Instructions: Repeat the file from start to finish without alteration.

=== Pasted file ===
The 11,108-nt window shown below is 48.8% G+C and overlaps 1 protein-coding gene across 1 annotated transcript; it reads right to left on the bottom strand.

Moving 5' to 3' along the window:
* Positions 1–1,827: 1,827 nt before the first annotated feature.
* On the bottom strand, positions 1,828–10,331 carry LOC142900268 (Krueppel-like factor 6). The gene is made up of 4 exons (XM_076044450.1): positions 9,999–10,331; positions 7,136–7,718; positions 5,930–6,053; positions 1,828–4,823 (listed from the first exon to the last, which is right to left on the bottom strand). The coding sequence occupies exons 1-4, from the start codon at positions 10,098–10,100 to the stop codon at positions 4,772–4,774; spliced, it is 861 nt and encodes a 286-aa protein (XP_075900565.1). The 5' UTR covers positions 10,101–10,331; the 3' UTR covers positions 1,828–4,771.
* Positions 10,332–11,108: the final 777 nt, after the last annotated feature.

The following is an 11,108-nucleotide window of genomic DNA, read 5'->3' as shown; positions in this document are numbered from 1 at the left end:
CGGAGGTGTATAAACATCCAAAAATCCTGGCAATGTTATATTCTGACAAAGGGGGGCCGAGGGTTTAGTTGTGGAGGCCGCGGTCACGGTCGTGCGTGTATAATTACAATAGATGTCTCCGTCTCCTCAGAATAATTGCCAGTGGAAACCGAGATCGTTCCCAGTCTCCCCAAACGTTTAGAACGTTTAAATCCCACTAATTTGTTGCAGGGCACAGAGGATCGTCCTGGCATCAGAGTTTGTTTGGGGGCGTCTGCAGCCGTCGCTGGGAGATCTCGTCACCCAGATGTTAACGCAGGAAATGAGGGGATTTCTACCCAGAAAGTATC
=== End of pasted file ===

The 11,108-nt window shown below is 48.8% G+C and overlaps 1 protein-coding gene across 1 annotated transcript; it reads right to left on the bottom strand.

Moving 5' to 3' along the window:
* Positions 1–1,827: 1,827 nt before the first annotated feature.
* On the bottom strand, positions 1,828–10,331 carry LOC142900268 (Krueppel-like factor 6). The gene is made up of 4 exons (XM_076044450.1): positions 9,999–10,331; positions 7,136–7,718; positions 5,930–6,053; positions 1,828–4,823 (listed from the first exon to the last, which is right to left on the bottom strand). The coding sequence occupies exons 1-4, from the start codon at positions 10,098–10,100 to the stop codon at positions 4,772–4,774; spliced, it is 861 nt and encodes a 286-aa protein (XP_075900565.1). The 5' UTR covers positions 10,101–10,331; the 3' UTR covers positions 1,828–4,771.
* Positions 10,332–11,108: the final 777 nt, after the last annotated feature.

The following is an 11,108-nucleotide window of genomic DNA, read 5'->3' as shown; positions in this document are numbered from 1 at the left end:
CGGAGGTGTATAAACATCCAAAAATCCTGGCAATGTTATATTCTGACAAAGGGGGGCCGAGGGTTTAGTTGTGGAGGCCGCGGTCACGGTCGTGCGTGTATAATTACAATAGATGTCTCCGTCTCCTCAGAATAATTGCCAGTGGAAACCGAGATCGTTCCCAGTCTCCCCAAACGTTTAGAACGTTTAAATCCCACTAATTTGTTGCAGGGCACAGAGGATCGTCCTGGCATCAGAGTTTGTTTGGGGGCGTCTGCAGCCGTCGCTGGGAGATCTCGTCACCCAGATGTTAACGCAGGAAATGAGGGGATTTCTACCCAGAAAGTATC